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User Personas Decoded

Rachel is a 35-year-old white suburban housewife. Anton is a 28-year-old black senior marketing manager in Chicago. Michael is a 19-year-old Asian student studying abroad in Europe. Sound familiar? These were the user personas from last week’s article about list segmentation and how it affects your email design templates.

How were those user personas created though? Let’s outline the process so you can identify which user personas are the best targets for your business or service.

What are User Personas?

User personas are fictional representations of real people who interact with your business.  They help members within a company learn about the ideal customers they are trying to attract and relate to them on a human to human level. They are meant to address how a company can solve the particular problems within a specific user segment. Furthermore, Buyer Persona states:

User personas reveal insights into an audience’s decisions—the specific attitudes, concerns and criteria that drive prospective customers to choose you, your competitor or the status quo. This way, a business can align its messaging to the expectations of its users.

Importance of User Personas

User personas should not only be used for marketing purposes. They are a tool that can be used by all branches in a company. This is because all departments, such as sales, product, and service departments can benefit from knowing a company’s ideal customers. Having a deep understanding of buyer personas is critical to driving:

  • Content creation: Marketing teams can prioritize which campaigns or initiatives to invest time on.
  • Product development: Product designers can create features that help customers achieve their desired goals.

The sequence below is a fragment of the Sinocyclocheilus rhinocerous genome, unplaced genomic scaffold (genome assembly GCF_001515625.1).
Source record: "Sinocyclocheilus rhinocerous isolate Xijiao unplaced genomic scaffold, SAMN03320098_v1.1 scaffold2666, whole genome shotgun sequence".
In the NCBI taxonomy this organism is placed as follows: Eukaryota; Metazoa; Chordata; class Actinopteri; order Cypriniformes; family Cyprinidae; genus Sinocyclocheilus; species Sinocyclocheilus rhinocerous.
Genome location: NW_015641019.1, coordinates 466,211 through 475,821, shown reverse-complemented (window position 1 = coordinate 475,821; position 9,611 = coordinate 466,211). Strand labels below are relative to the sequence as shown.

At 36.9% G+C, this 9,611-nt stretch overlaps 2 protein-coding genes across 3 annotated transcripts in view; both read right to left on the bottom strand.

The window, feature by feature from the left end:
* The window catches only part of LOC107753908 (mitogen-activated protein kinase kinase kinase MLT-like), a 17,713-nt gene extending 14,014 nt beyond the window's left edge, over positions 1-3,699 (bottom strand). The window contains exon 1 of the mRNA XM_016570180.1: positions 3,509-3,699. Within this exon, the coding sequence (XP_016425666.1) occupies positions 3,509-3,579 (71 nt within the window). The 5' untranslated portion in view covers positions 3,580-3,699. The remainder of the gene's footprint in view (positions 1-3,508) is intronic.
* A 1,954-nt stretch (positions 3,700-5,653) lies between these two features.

• Sales follow up: Sales teams can develop a deeper understanding of what the customer needs and how to solve it for them.

This allows a company to run more smoothly since everyone knows who they are meant to target in their specific job roles. It also creates alignment across the company and aligns everyone around a customer-centric vision.

In marketing specifically, user personas help marketers develop messages for different target audiences. These messages then become personalized to the different targets they are addressing. For example, in our previous post, we discussed how the messaging for a headphone company would be different for a 35-year-old suburban housewife than it would be for a 19-year-old student studying abroad.

How to Create User Personas

The strongest user personas are based on market research as well as insights you gather from your customer base. Depending on the type of business your run, you could have as few as one or two personas or way more than that. FrescoData recommends staying within three to five personas since they will likely cover most of your customers yet remain small enough to still carry the value of specificity.

  1. Gather information

To create useful user personas, information about a customer’s demographics, behavior patterns, motivations, and goals should be considered. The more detailed you are, the better. These questions need to be answered by your user personas:

  • What demographic information do you know about a customer?
  • What are the paint points for this customer?
  • What do they want to accomplish (and how do you help them accomplish it)?

What does a day in their life look like? Your goal is to create a detailed template like this one great example from Buffer:

user persona template

The key information you should gather for a user persona includes:

Name of the persona

Job Title

  • Information about the company they work for